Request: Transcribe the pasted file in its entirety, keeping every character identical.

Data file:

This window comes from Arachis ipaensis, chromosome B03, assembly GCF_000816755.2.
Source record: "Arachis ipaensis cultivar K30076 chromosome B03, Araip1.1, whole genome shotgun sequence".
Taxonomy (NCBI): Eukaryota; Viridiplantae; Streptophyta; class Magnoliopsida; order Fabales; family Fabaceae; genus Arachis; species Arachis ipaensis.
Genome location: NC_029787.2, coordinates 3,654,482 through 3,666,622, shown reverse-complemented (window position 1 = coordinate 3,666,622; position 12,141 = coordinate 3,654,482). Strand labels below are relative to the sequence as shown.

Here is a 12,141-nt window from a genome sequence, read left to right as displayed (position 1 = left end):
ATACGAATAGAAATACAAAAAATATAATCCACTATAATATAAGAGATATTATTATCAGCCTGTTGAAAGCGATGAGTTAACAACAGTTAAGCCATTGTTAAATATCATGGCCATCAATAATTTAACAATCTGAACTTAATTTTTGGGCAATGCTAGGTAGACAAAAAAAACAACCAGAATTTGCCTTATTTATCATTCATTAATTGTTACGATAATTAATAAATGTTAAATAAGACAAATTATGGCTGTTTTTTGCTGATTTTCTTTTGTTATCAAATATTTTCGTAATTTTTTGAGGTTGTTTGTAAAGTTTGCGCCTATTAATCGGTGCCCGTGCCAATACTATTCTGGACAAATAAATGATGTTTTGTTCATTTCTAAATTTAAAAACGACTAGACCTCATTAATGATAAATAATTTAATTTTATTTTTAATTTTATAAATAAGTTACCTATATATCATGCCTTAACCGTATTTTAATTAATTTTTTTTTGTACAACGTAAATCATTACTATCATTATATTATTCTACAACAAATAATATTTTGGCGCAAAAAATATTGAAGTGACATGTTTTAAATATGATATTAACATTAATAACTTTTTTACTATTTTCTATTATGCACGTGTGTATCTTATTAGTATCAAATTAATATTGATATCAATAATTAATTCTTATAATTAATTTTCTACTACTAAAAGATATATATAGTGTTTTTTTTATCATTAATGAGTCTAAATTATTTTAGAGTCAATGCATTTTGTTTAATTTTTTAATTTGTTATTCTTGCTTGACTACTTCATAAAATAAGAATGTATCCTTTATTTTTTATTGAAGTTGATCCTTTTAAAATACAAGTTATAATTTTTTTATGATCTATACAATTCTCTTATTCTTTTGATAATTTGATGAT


This window comes from Arachis ipaensis, chromosome B03, assembly GCF_000816755.2.
Source record: "Arachis ipaensis cultivar K30076 chromosome B03, Araip1.1, whole genome shotgun sequence".
Taxonomy (NCBI): Eukaryota; Viridiplantae; Streptophyta; class Magnoliopsida; order Fabales; family Fabaceae; genus Arachis; species Arachis ipaensis.
Genome location: NC_029787.2, coordinates 3,654,482 through 3,666,622, shown reverse-complemented (window position 1 = coordinate 3,666,622; position 12,141 = coordinate 3,654,482). Strand labels below are relative to the sequence as shown.

Here is a 12,141-nt window from a genome sequence, read left to right as displayed (position 1 = left end):
ATACGAATAGAAATACAAAAAATATAATCCACTATAATATAAGAGATATTATTATCAGCCTGTTGAAAGCGATGAGTTAACAACAGTTAAGCCATTGTTAAATATCATGGCCATCAATAATTTAACAATCTGAACTTAATTTTTGGGCAATGCTAGGTAGACAAAAAAAACAACCAGAATTTGCCTTATTTATCATTCATTAATTGTTACGATAATTAATAAATGTTAAATAAGACAAATTATGGCTGTTTTTTGCTGATTTTCTTTTGTTATCAAATATTTTCGTAATTTTTTGAGGTTGTTTGTAAAGTTTGCGCCTATTAATCGGTGCCCGTGCCAATACTATTCTGGACAAATAAATGATGTTTTGTTCATTTCTAAATTTAAAAACGACTAGACCTCATTAATGATAAATAATTTAATTTTATTTTTAATTTTATAAATAAGTTACCTATATATCATGCCTTAACCGTATTTTAATTAATTTTTTTTTGTACAACGTAAATCATTACTATCATTATATTATTCTACAACAAATAATATTTTGGCGCAAAAAATATTGAAGTGACATGTTTTAAATATGATATTAACATTAATAACTTTTTTACTATTTTCTATTATGCACGTGTGTATCTTATTAGTATCAAATTAATATTGATATCAATAATTAATTCTTATAATTAATTTTCTACTACTAAAAGATATATATAGTGTTTTTTTTATCATTAATGAGTCTAAATTATTTTAGAGTCAATGCATTTTGTTTAATTTTTTAATTTGTTATTCTTGCTTGACTACTTCATAAAATAAGAATGTATCCTTTATTTTTTATTGAAGTTGATCCTTTTAAAATACAAGTTATAATTTTTTTATGATCTATACAATTCTCTTATTCTTTTGATAATTTGATGAT